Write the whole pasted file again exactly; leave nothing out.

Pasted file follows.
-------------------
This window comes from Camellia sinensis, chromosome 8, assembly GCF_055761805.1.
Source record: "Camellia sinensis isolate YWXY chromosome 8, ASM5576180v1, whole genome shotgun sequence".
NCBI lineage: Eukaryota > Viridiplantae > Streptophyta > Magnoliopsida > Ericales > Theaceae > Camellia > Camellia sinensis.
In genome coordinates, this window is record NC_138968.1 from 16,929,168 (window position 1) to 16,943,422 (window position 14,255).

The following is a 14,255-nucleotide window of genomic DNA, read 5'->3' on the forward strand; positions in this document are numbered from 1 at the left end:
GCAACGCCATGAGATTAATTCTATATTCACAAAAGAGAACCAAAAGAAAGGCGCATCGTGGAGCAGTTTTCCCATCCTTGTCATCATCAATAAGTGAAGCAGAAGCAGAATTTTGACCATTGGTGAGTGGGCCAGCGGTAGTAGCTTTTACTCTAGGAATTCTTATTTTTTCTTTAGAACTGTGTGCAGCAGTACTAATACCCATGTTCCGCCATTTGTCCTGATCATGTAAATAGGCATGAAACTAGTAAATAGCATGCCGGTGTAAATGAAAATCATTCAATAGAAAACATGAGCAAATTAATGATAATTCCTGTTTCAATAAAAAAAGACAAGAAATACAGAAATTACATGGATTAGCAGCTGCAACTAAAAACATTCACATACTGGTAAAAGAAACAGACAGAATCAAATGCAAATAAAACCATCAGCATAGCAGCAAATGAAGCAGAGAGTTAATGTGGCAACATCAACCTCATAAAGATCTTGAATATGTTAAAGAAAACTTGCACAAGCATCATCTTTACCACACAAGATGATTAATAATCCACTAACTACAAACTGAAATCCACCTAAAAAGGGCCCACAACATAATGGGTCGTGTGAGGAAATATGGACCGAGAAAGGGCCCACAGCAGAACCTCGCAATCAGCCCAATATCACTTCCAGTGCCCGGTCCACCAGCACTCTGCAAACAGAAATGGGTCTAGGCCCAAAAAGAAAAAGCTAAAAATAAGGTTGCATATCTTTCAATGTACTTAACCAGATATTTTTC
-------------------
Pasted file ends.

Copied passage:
This window comes from Camellia sinensis, chromosome 8, assembly GCF_055761805.1.
Source record: "Camellia sinensis isolate YWXY chromosome 8, ASM5576180v1, whole genome shotgun sequence".
NCBI lineage: Eukaryota > Viridiplantae > Streptophyta > Magnoliopsida > Ericales > Theaceae > Camellia > Camellia sinensis.
In genome coordinates, this window is record NC_138968.1 from 16,929,168 (window position 1) to 16,943,422 (window position 14,255).

The following is a 14,255-nucleotide window of genomic DNA, read 5'->3' on the forward strand; positions in this document are numbered from 1 at the left end:
GCAACGCCATGAGATTAATTCTATATTCACAAAAGAGAACCAAAAGAAAGGCGCATCGTGGAGCAGTTTTCCCATCCTTGTCATCATCAATAAGTGAAGCAGAAGCAGAATTTTGACCATTGGTGAGTGGGCCAGCGGTAGTAGCTTTTACTCTAGGAATTCTTATTTTTTCTTTAGAACTGTGTGCAGCAGTACTAATACCCATGTTCCGCCATTTGTCCTGATCATGTAAATAGGCATGAAACTAGTAAATAGCATGCCGGTGTAAATGAAAATCATTCAATAGAAAACATGAGCAAATTAATGATAATTCCTGTTTCAATAAAAAAAGACAAGAAATACAGAAATTACATGGATTAGCAGCTGCAACTAAAAACATTCACATACTGGTAAAAGAAACAGACAGAATCAAATGCAAATAAAACCATCAGCATAGCAGCAAATGAAGCAGAGAGTTAATGTGGCAACATCAACCTCATAAAGATCTTGAATATGTTAAAGAAAACTTGCACAAGCATCATCTTTACCACACAAGATGATTAATAATCCACTAACTACAAACTGAAATCCACCTAAAAAGGGCCCACAACATAATGGGTCGTGTGAGGAAATATGGACCGAGAAAGGGCCCACAGCAGAACCTCGCAATCAGCCCAATATCACTTCCAGTGCCCGGTCCACCAGCACTCTGCAAACAGAAATGGGTCTAGGCCCAAAAAGAAAAAGCTAAAAATAAGGTTGCATATCTTTCAATGTACTTAACCAGATATTTTTC